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Marine Corps Air Station Iwakuni, Japan

Welcome to Marine Corps Air Station Iwakuni’s official website. MCAS Iwakuni is the only Marine Corps installation on the mainland of Japan.
Japanese, American culture unite at M.C. Perry High School

By Lance Cpl. Luis A. Ramirez | Marine Corps Air Station Iwakuni | March 08, 2014

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A member of the Fire Snake Theater, clad in a dragon costume, uses fireworks to portray the beast’s fire-breathing effect during the Kagura performance inside of the Matthew C. Perry High School cafeteria as part of the Japanese American Society Culture Festival, March 8, 2014 aboard, Marine Corps Air Station Iwakuni, Japan. Performers depicted the mythological tale of Yamata-no-Orochi, an eight-headed and eight-tailed serpent.

A member of the Fire Snake Theater, clad in a dragon costume, uses fireworks to portray the beast’s fire-breathing effect during the Kagura performance inside of the Matthew C. Perry High School cafeteria as part of the Japanese American Society Culture Festival, March 8, 2014 aboard, Marine Corps Air Station Iwakuni, Japan. Performers depicted the mythological tale of Yamata-no-Orochi, an eight-headed and eight-tailed serpent. (Photo by Lance Cpl. Luis A. Ramirez)


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During a Kagura performance inside the Matthew C. Perry High School cafeteria aboard Marine Corps Air Station Iwakuni, Japan, two members of the Fire Snake Theater display the encounter between Susano-o, a Shinto god, and Yamata-no-Orochi, an eight-headed and eight-tailed serpent, as part of the Japanese American Society Culture Festival March 8, 2014. This is the 57th year JAS hosted the free festival aboard station, providing residents the opportunity to experience Japanese culture.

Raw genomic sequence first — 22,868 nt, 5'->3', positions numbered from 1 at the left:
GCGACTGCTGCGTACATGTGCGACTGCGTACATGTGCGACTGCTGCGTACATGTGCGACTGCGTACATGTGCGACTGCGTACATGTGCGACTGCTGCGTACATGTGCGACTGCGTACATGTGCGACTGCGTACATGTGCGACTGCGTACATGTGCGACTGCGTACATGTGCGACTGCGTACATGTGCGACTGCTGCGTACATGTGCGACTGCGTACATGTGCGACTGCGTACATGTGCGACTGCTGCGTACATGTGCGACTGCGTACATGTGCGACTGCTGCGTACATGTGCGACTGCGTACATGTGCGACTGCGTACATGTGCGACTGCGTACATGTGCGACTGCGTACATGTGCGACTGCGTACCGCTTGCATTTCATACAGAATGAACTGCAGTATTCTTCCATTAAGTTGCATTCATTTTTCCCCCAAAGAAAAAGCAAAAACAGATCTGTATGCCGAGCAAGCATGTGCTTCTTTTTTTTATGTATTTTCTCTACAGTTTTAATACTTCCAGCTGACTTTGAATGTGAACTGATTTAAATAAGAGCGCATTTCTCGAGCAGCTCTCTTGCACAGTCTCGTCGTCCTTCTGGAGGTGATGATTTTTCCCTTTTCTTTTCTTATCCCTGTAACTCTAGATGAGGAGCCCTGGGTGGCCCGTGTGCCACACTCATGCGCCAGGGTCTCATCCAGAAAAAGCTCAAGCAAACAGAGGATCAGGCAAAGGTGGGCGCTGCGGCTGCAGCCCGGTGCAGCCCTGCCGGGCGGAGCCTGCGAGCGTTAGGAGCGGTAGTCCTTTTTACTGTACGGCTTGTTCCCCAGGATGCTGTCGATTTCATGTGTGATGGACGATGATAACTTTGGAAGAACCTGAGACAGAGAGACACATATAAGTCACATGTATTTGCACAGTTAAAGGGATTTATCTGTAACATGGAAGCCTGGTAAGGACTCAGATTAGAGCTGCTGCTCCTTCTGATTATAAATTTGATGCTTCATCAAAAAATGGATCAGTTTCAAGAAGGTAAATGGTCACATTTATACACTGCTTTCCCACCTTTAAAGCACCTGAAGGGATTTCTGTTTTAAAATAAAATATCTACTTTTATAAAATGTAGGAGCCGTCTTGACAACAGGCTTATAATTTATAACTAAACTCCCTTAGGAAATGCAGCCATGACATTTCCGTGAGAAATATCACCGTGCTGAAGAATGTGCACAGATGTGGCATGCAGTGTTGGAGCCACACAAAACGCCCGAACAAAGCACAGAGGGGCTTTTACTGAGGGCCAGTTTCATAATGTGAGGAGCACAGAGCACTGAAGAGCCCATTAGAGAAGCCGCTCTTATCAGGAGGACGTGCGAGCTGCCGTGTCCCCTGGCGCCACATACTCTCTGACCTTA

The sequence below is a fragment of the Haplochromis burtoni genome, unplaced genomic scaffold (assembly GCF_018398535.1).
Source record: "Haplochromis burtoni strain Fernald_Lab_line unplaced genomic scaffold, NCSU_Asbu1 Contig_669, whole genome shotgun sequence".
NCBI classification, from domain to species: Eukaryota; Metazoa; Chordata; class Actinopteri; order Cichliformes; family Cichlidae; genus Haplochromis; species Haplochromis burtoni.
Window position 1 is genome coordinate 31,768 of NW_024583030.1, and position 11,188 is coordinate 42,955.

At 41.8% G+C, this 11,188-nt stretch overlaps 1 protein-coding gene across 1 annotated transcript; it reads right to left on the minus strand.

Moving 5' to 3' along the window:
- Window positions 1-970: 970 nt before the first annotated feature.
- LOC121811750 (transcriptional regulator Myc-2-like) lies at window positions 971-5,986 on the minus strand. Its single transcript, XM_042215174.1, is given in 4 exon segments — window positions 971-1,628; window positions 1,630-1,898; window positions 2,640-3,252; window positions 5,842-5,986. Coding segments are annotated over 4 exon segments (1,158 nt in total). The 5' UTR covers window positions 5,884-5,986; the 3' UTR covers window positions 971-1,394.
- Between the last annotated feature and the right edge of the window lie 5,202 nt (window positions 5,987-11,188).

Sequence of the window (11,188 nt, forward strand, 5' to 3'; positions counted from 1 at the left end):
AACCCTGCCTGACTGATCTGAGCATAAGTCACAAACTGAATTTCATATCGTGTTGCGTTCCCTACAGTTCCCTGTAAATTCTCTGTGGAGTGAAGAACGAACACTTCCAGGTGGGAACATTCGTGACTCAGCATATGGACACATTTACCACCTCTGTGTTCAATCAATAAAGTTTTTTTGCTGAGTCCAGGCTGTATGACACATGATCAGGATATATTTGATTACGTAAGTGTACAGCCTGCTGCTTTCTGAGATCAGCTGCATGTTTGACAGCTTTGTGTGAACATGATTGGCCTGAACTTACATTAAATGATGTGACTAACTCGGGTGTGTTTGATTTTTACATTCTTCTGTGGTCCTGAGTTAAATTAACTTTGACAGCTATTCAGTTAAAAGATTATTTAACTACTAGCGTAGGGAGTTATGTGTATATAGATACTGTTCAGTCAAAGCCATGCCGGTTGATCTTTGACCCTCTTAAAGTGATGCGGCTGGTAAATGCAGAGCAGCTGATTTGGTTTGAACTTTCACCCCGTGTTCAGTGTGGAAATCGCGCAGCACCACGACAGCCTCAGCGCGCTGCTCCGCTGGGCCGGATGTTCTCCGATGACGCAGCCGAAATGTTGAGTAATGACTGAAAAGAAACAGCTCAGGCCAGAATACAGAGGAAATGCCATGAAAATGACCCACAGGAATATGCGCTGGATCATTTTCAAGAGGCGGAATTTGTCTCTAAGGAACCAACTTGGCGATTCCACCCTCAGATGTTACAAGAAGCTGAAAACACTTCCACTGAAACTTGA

During a Kagura performance inside the Matthew C. Perry High School cafeteria aboard Marine Corps Air Station Iwakuni, Japan, two members of the Fire Snake Theater display the encounter between Susano-o, a Shinto god, and Yamata-no-Orochi, an eight-headed and eight-tailed serpent, as part of the Japanese American Society Culture Festival March 8, 2014. This is the 57th year JAS hosted the free festival aboard station, providing residents the opportunity to experience Japanese culture. (Photo by Lance Cpl. Luis A. Ramirez)


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Attendees of the Japanese American Society Culture Festival practice writing Japanese calligraphy inside the Matthew C. Perry High School cafeteria aboard Marine Corps Air Station Iwakuni, Japan, March 8, 2014. The free festival allowed station residents to participate in multiple events including Ikebana flower arrangement, origami and Japanese calligraphy.

Attendees of the Japanese American Society Culture Festival practice writing Japanese calligraphy inside the Matthew C. Perry High School cafeteria aboard Marine Corps Air Station Iwakuni, Japan, March 8, 2014. The free festival allowed station residents to participate in multiple events including Ikebana flower arrangement, origami and Japanese calligraphy. (Photo by Lt. Justin Orr)